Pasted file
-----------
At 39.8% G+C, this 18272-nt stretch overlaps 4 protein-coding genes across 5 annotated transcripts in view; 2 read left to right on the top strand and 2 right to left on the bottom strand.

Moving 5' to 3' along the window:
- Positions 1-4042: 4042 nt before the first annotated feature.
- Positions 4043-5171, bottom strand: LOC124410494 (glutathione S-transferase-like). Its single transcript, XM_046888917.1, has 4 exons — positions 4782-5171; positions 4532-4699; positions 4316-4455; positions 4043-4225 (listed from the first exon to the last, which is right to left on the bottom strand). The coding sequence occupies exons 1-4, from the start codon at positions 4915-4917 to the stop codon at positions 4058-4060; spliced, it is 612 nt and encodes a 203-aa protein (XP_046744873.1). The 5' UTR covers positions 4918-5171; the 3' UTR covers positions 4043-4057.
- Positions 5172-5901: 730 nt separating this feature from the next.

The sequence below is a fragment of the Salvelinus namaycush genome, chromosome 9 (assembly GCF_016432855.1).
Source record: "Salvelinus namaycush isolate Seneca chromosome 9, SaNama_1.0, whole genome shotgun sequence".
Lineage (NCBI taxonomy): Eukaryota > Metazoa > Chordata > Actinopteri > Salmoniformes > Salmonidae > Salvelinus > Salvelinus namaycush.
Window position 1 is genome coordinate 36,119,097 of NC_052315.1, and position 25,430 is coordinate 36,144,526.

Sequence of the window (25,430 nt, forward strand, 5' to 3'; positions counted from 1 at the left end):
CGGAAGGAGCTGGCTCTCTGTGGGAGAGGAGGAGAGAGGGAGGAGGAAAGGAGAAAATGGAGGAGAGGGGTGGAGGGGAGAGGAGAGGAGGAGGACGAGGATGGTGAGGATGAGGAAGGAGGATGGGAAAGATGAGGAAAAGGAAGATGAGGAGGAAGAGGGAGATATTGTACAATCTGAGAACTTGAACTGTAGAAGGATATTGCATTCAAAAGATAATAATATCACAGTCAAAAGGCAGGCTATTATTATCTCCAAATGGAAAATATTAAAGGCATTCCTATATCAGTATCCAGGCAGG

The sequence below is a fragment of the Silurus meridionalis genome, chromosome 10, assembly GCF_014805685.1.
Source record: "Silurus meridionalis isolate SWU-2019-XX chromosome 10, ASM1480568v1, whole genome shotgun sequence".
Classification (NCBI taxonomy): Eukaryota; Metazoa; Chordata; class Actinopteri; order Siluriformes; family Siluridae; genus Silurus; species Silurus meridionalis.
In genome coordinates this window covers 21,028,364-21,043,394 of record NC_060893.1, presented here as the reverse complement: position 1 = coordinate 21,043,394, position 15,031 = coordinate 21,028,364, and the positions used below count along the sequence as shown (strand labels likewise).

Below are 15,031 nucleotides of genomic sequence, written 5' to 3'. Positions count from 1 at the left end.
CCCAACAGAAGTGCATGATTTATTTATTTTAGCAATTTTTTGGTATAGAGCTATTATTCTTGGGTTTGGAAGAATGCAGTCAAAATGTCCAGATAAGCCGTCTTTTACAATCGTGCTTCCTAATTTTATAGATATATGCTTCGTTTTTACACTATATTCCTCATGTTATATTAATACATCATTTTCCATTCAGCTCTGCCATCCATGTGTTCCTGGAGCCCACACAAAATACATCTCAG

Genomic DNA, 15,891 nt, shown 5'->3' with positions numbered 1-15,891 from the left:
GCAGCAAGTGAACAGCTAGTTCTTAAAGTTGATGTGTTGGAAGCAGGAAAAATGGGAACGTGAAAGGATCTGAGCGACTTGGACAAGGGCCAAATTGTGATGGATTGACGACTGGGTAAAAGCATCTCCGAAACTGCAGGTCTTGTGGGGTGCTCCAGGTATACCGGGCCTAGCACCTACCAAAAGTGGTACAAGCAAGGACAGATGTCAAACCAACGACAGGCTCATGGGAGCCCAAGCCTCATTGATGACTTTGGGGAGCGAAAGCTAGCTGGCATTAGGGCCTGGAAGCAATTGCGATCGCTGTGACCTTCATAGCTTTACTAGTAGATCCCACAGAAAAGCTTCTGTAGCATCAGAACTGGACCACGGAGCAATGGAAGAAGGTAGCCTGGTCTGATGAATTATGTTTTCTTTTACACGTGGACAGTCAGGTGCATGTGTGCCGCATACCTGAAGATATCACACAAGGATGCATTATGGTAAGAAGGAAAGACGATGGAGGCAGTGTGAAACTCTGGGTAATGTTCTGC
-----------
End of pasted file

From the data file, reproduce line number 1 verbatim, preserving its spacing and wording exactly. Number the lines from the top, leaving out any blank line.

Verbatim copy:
At 39.8% G+C, this 18272-nt stretch overlaps 4 protein-coding genes across 5 annotated transcripts in view; 2 read left to right on the top strand and 2 right to left on the bottom strand.